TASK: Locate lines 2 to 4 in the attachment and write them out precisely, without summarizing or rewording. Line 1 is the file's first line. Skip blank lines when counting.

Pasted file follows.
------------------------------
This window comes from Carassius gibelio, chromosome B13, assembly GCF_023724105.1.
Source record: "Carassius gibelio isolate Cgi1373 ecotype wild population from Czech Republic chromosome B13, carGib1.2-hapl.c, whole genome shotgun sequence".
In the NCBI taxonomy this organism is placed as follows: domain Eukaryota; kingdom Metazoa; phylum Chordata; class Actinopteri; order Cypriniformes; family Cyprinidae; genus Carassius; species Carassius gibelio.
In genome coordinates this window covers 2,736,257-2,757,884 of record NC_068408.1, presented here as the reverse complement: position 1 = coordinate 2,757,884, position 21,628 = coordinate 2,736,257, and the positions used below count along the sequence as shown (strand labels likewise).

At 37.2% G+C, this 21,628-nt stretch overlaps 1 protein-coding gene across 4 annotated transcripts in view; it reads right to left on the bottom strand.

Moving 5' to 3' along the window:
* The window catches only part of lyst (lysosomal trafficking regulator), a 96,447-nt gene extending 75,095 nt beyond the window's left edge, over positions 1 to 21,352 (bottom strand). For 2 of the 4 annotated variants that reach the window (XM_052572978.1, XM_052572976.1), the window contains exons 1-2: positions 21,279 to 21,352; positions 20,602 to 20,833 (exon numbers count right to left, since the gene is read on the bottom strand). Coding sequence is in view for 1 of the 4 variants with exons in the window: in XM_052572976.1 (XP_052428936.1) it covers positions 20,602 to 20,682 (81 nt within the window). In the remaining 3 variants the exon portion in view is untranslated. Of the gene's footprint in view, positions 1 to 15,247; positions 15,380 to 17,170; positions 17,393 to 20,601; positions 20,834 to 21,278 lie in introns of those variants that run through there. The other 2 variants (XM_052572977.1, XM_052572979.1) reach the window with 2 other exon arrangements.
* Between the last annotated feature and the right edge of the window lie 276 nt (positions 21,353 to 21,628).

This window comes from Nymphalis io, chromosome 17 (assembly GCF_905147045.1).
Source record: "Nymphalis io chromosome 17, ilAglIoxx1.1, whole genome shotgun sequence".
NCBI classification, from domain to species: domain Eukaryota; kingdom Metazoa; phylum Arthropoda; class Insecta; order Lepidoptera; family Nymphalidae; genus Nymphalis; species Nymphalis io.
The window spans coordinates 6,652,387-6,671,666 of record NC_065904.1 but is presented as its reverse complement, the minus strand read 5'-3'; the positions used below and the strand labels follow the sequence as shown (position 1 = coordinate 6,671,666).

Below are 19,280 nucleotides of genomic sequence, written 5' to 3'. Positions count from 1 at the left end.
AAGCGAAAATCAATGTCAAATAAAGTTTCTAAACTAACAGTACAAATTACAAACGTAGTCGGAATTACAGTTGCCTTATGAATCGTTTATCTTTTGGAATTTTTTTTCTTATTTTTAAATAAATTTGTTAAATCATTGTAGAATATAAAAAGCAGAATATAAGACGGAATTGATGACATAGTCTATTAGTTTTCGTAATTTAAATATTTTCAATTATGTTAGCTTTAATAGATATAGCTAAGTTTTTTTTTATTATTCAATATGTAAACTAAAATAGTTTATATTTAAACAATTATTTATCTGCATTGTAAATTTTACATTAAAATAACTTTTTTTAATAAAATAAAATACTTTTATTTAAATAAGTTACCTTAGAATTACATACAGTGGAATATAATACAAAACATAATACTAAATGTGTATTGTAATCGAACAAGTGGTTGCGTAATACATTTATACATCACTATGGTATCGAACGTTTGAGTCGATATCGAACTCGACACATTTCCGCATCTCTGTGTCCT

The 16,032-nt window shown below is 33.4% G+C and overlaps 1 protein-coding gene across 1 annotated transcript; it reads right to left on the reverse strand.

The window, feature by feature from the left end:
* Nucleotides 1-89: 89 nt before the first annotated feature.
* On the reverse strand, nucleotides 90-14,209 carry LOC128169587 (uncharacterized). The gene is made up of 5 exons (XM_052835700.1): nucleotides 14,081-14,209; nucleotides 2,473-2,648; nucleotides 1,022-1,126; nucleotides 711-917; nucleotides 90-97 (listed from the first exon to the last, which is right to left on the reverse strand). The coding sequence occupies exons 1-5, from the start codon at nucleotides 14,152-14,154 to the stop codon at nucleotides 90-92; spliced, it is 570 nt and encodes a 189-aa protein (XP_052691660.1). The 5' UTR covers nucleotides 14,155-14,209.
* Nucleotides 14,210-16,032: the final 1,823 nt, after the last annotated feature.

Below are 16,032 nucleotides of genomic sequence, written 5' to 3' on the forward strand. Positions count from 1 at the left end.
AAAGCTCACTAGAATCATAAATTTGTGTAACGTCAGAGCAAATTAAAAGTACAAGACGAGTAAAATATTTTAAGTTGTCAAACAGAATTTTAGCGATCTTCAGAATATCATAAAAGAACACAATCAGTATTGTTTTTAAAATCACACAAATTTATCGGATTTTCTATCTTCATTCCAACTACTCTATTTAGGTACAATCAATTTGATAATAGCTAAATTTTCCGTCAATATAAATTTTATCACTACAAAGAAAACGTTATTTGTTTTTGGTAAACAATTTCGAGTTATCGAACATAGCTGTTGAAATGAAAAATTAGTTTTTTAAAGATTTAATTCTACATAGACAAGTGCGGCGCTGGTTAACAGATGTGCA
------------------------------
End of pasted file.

Source record: "Carassius gibelio isolate Cgi1373 ecotype wild population from Czech Republic chromosome B13, carGib1.2-hapl.c, whole genome shotgun sequence".
In the NCBI taxonomy this organism is placed as follows: domain Eukaryota; kingdom Metazoa; phylum Chordata; class Actinopteri; order Cypriniformes; family Cyprinidae; genus Carassius; species Carassius gibelio.
In genome coordinates this window covers 2,736,257-2,757,884 of record NC_068408.1, presented here as the reverse complement: position 1 = coordinate 2,757,884, position 21,628 = coordinate 2,736,257, and the positions used below count along the sequence as shown (strand labels likewise).